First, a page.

The Women of Egypt – In Those Days and in Ours

In the merit of righteous women that were in that generation, the Jewish people were redeemed from Egypt” (Sotah, 11b:4)

Sitting in front of the keyboard, I want to write you some thoughts on the current, challenging situation, but it’s not an easy task. These are tough, complicated times. The COVID-19 crisis requires us to enlist all our strength, faith, and resilience and the question is how can we achieve this in real-time, in the midst of so much fear, despair, and anxiety?

As a second-generation Holocaust survivor, this is a particularly difficult time for me, since the situation reminds me of my late father who was a survivor of Transnistria. Throughout his life he told us how he and his parents were saved by the Almighty and by “händewaschen” (German for handwashing) – what was almost an obsession with hygiene rules during the Holocaust. Händewaschen was not only a call to action but an entire philosophy of life, whose full force and scope can perhaps only be understood by members of the second generation who experienced it. We still bear the marks, and at this time of global crisis, they worsen and weigh heavily on our soul. So much fear and despair surrounds us, which is only natural, but my hope is that I can rally you around the banner to generate hope and freedom, the central message of Pesach!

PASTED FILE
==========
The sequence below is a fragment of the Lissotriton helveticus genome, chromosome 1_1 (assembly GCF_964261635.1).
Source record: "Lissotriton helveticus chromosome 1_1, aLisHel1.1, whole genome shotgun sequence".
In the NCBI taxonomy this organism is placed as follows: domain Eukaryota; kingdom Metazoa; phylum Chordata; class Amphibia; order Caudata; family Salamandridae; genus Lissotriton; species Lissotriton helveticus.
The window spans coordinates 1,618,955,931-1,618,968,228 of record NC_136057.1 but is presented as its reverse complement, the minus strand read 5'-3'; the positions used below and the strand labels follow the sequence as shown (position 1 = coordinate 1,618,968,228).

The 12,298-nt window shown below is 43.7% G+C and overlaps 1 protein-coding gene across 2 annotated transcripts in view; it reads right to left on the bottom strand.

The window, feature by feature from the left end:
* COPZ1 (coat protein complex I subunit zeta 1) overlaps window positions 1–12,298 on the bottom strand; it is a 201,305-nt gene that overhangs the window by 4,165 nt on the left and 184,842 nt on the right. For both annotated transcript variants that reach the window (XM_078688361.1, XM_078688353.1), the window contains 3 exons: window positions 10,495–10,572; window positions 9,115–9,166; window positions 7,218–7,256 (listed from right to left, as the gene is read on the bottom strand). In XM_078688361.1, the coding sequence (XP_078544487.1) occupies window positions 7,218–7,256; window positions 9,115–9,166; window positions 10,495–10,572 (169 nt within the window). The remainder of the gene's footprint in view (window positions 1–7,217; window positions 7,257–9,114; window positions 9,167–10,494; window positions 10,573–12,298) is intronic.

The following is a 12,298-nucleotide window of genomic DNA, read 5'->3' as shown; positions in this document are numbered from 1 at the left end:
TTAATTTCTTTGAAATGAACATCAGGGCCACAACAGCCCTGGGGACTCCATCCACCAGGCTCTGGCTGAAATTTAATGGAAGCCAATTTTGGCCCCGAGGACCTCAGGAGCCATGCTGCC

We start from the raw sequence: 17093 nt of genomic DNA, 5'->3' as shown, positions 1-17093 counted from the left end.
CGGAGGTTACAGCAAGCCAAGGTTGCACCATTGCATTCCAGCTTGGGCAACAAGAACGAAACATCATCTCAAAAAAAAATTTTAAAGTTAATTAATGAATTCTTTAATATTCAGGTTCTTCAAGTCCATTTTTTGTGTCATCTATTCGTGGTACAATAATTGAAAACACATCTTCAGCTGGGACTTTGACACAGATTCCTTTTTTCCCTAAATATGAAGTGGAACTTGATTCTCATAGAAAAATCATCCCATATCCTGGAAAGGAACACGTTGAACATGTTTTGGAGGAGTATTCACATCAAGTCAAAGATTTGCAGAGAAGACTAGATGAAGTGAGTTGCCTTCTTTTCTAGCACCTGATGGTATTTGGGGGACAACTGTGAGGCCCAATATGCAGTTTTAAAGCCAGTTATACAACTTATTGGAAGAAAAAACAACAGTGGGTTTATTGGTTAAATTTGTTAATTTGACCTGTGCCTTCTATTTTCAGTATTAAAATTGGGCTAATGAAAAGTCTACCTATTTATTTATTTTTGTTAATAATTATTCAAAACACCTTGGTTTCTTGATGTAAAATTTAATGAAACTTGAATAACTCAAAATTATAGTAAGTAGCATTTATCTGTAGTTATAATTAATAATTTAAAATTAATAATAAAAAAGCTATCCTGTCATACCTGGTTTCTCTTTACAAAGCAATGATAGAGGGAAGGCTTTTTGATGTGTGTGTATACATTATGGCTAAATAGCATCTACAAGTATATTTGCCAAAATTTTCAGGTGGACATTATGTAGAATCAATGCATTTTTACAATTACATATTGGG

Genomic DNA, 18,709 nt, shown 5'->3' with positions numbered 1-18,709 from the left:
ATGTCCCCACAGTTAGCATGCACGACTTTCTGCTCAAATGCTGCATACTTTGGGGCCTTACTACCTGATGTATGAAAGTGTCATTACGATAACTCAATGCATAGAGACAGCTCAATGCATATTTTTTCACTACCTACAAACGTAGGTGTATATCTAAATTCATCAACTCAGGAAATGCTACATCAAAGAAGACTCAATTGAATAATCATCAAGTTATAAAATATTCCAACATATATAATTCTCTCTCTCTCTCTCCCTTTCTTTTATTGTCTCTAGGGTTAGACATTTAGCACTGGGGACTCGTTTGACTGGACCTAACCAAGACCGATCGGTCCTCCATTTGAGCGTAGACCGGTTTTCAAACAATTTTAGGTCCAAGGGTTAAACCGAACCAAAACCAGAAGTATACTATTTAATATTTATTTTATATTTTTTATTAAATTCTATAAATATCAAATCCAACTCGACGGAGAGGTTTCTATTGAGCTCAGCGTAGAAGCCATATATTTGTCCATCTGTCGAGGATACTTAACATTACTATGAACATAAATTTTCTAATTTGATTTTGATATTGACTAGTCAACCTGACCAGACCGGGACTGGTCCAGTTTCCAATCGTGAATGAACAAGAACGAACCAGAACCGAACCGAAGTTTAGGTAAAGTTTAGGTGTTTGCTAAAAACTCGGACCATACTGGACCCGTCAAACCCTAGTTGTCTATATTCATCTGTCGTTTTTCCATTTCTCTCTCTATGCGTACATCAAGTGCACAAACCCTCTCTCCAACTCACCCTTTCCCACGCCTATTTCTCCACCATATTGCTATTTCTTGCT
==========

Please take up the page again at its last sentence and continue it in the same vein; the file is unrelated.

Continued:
Over its long history, the Jewish people have undergone countless crises and upheavals. One of them was the period of bondage in Egypt. Pharaoh – the brutal King of Egypt – harassed the Children of Israel with hard labor, trying tirelessly to break them physically and mentally. Survival in Egypt seemed almost impossible. And, yet during the era of enslavement, the Torah says, “And the children of Israel were fruitful, and increased abundantly… and the land was filled with them. ” (Exodus 1:7) A baby boom! How did it happen? How was it possible that during such a harrowing time so many children were born? The secret of that redemption is that women initiated and made it possible. Perhaps only women can “organize” such an amazing scenario!